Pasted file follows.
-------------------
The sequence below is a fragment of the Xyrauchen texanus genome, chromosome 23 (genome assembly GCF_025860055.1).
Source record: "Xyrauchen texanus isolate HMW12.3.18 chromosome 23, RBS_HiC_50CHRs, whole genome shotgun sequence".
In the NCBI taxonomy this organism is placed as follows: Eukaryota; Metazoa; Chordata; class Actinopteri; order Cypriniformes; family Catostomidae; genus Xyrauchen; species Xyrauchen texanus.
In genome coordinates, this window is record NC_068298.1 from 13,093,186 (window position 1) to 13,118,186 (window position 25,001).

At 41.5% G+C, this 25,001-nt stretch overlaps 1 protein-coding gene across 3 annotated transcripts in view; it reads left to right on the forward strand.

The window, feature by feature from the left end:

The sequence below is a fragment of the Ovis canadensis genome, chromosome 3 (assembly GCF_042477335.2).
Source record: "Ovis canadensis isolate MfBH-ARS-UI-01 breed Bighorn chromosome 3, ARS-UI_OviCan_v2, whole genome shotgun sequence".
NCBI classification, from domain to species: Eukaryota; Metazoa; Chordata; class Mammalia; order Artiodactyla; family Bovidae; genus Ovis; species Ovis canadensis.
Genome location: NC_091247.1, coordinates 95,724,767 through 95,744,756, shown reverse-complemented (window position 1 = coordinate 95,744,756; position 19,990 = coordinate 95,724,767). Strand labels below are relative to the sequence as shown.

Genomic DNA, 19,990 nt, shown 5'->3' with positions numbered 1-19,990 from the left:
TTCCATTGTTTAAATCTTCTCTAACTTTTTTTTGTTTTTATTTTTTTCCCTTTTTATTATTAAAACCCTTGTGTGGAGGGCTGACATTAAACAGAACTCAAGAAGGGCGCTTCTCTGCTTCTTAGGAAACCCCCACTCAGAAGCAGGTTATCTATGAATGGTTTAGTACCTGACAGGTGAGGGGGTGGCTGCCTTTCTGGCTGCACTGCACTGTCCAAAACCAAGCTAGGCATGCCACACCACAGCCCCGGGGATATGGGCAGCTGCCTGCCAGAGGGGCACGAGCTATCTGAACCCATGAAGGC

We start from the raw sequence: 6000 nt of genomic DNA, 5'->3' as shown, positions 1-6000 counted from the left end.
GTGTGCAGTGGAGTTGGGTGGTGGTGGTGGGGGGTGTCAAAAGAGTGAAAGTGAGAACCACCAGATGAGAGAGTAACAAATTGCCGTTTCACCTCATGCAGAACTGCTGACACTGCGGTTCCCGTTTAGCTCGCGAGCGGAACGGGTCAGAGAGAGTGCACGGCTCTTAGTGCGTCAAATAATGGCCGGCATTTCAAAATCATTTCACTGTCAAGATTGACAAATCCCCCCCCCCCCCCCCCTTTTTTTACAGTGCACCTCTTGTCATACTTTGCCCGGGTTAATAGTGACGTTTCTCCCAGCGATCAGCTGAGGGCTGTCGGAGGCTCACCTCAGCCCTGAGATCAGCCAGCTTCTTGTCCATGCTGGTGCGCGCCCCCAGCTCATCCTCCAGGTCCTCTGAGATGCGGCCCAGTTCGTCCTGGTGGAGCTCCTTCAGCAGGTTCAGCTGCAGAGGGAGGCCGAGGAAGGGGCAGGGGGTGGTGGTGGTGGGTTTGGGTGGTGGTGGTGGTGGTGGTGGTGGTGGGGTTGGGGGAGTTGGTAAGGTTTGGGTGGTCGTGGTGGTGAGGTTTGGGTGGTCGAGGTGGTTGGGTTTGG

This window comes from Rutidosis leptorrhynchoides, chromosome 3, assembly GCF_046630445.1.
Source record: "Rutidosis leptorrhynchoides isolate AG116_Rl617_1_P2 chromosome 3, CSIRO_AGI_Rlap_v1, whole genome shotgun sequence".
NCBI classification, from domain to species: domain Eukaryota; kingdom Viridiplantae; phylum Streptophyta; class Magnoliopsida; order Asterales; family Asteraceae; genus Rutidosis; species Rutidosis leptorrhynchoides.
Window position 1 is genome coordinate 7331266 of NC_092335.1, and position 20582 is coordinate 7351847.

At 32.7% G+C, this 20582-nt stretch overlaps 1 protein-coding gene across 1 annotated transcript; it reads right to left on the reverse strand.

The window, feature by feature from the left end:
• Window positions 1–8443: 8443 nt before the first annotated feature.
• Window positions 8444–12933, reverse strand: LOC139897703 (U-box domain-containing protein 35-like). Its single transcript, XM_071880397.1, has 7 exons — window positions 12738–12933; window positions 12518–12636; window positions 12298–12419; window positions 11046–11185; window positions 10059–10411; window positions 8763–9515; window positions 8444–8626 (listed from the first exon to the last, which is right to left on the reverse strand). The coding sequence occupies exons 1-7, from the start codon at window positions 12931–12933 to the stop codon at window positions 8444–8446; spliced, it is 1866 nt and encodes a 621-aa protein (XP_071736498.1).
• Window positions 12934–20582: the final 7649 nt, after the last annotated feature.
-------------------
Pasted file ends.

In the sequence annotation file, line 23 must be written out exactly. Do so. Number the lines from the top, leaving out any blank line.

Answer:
• Window positions 12934–20582: the final 7649 nt, after the last annotated feature.